Dead Men Tell No Tales

Answering a recent charge from our critics.

By FRANCIS D. NICHOL, Associate Editor, Review and Herald, Takoma Park, D. C.

Ordinarily Seventh-day Adventists take no notice of the periodic attacks of traducers of the faith. We have a great work to do—a high task to perform, from which we are unwilling to be diverted. Occa­sionally, however, an attack is made upon the charac­ter of some honored leader of the past, no longer present to defend himself. Under such circumstances another must make answer with a well-aimed re­joinder that will silence the ungodly charge. A re­cent attack in "The Gathering Call,' on the character of our pioneers, and centering particularly on one of our early editors, IJ N. Andrews, moved us to ask one of our present,day editors, who has recently made a most thorough and systematic study of the life and character of the founders of this message, to frame a suitable reply, which follows.—Editor.

Some months ago The Gathering Call, a paper published by E. S. Ballenger, con­tained an article telling of his listening to an address by one of our Seventh-day Advent­ist ministers. The address was chiefly a refu­tation of various charges made against the Mill­erites; for example, that they filled the asylums with people made mad by their preaching, that they engaged in various fanatical activities, wore ascension robes, etc. In comment Mr. Ballenger says : "We are free to state that Bro. _________  blasted very successfully the idea that the pioneers of his church ever wore ascension robes."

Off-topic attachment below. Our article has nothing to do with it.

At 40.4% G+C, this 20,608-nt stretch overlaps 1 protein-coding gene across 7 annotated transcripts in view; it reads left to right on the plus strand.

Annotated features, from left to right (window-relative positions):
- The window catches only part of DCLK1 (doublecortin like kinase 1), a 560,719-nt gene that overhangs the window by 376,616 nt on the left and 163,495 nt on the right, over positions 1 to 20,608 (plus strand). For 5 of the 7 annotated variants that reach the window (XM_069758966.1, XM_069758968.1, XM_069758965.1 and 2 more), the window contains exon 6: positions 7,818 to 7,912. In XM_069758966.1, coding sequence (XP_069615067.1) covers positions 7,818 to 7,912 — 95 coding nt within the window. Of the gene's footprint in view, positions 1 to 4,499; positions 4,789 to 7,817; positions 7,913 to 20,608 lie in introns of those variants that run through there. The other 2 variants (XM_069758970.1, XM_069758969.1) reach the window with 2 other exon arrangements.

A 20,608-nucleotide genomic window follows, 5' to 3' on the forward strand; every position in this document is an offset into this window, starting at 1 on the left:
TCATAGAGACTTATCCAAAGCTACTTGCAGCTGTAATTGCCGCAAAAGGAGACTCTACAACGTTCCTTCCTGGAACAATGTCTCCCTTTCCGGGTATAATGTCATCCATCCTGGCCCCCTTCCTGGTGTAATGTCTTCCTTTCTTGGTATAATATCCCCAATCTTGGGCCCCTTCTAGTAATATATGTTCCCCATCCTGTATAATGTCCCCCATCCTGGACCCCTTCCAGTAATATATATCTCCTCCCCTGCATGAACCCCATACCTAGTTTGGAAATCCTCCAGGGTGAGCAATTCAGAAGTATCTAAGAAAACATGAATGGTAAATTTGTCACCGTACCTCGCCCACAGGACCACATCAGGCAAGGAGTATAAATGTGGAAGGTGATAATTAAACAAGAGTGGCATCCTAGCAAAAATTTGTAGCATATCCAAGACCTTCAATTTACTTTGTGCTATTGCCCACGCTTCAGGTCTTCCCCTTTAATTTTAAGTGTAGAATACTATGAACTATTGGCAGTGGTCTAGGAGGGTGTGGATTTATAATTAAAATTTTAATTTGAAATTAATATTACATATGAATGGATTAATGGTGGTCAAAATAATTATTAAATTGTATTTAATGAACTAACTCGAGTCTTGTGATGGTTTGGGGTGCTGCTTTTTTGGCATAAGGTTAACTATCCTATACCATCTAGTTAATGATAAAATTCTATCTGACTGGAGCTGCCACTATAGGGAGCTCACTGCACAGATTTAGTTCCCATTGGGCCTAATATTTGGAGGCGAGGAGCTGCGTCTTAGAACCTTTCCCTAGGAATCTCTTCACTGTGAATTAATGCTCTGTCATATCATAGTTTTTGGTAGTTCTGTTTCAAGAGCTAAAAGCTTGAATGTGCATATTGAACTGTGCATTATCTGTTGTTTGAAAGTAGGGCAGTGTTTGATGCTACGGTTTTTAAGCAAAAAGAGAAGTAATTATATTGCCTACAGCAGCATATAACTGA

The article goes on to say immediately that really such disproof amounts to nothing, be­cause there are other charges so much more serious that can be leveled against "the pio­neers." He mentions, for example, the "shut door" doctrine. His very mention of this re­veals that he intends us to understand by "pio­neers" that group who founded the Seventh-day Adventist Church; for the crime of believing in the "shut door"—which was almost as bad as Christ's disciples' first believing that salva­tion was only for the Jews—has always been charged against S. D. A. founders in contrast to other advent groups that grew out of the Mill­erite movement. We need not tarry on this, as the matter was candidly discussed at length in the Review and Herald years ago. Nor shall we enter into a discussion of other accusations in the realm of doctrine, for the simple reason that such discussion with Mr. Ballenger would obviously be profitless. These accusations are in the realm of belief and interpretation of Scripture and inspiration. We are willing that men should judge of such matters from the ex­tended published presentations of Seventh-day Adventist viewpoint and belief.

There is, however, one charge he brings that is in a different realm, a realm where witnesses and testimony and the rules of evidence apply, even as in the case of the ascension robes charge. He goes into detail on this, which seems to constitute his chief indictment of "the S. D. A. pioneers" as a group of silly fanatics. We quote his words: